This article assesses the current state of the efficient market hypothesis, which was the conventional wisdom among academic economists in the 1970s and most of the 1980s. It concludes that empirical evidence provides an overwhelming case against the efficient market hypothesis. The evidence exists in the form of a number of well-established anomalies--the small firm effect, the closed-end fund puzzle, the Value Line enigma, the loser’s blessing and winner’s curse, and the January and weekend effects.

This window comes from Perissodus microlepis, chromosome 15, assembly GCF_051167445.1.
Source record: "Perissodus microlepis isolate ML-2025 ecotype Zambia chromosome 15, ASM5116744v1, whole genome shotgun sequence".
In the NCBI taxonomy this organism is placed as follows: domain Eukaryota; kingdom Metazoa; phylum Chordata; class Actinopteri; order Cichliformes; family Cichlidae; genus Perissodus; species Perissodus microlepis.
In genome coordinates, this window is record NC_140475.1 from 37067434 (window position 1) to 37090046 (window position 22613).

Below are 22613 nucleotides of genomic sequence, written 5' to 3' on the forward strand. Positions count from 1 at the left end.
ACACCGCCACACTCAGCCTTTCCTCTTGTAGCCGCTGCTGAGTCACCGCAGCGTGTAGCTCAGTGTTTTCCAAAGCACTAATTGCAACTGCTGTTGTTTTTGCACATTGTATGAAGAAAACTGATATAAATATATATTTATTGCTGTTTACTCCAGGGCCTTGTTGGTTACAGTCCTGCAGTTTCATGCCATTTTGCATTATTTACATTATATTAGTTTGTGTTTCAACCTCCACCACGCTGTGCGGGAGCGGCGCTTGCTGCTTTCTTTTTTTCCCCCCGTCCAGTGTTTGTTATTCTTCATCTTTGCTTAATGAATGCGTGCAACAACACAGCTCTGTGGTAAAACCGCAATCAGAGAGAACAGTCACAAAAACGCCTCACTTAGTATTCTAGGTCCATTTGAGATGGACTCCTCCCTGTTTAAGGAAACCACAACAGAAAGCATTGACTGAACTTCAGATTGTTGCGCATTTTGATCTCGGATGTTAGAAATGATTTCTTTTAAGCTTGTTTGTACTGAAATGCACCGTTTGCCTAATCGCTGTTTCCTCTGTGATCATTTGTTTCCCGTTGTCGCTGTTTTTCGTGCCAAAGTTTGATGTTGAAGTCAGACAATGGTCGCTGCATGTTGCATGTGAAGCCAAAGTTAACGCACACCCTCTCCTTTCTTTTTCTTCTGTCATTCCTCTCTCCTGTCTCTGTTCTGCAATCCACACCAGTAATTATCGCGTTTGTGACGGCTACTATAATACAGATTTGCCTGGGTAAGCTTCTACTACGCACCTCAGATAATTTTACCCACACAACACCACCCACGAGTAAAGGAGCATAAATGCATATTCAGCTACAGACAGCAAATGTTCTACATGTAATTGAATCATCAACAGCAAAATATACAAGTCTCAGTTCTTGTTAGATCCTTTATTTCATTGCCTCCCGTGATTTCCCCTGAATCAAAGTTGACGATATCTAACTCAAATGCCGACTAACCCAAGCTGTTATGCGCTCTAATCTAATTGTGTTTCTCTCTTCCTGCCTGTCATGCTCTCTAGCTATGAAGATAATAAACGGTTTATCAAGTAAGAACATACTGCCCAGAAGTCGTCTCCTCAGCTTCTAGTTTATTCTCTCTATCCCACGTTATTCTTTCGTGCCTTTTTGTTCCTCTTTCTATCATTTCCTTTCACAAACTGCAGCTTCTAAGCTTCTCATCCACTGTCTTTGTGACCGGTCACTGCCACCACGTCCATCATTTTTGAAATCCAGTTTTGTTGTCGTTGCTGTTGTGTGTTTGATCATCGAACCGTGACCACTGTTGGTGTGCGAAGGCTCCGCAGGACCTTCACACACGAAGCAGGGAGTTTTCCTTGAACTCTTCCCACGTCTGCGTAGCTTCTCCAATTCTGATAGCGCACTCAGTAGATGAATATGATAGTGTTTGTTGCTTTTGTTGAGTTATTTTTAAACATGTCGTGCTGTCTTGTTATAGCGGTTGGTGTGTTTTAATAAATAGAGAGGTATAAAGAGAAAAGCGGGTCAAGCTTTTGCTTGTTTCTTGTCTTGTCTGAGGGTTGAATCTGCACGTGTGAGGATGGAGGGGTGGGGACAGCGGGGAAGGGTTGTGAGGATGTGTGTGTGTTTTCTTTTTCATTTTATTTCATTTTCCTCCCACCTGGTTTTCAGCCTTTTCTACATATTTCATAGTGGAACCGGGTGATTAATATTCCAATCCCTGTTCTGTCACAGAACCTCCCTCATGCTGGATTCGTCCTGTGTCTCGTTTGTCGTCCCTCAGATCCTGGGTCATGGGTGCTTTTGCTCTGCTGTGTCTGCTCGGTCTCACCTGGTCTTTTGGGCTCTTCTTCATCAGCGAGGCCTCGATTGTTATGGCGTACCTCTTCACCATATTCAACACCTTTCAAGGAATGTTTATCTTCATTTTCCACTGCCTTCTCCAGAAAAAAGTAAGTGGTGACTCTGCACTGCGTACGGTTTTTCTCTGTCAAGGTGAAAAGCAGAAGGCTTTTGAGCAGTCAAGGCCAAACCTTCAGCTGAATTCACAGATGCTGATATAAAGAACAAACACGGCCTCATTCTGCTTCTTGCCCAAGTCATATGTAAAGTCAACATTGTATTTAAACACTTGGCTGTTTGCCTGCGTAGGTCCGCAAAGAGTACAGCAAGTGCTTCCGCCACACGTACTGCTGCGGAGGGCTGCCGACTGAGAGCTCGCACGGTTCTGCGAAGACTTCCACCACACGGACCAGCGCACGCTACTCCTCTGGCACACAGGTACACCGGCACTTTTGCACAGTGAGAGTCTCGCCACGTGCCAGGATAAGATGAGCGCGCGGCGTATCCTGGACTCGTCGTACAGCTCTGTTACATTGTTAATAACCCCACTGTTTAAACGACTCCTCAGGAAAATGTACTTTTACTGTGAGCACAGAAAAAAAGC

These anomalies can be explained by resorting to a model of "noise trading," in which markets are segmented with the "smart money" enforcing a high degree of efficiency in the pricing of stocks of large firms while less informed traders dominate the market for small firms. This model can generate cycles in stock prices similar to those observed in the real world. The evidence suggests that in an inefficient market, policies designed to mitigate price changes might be appropriate.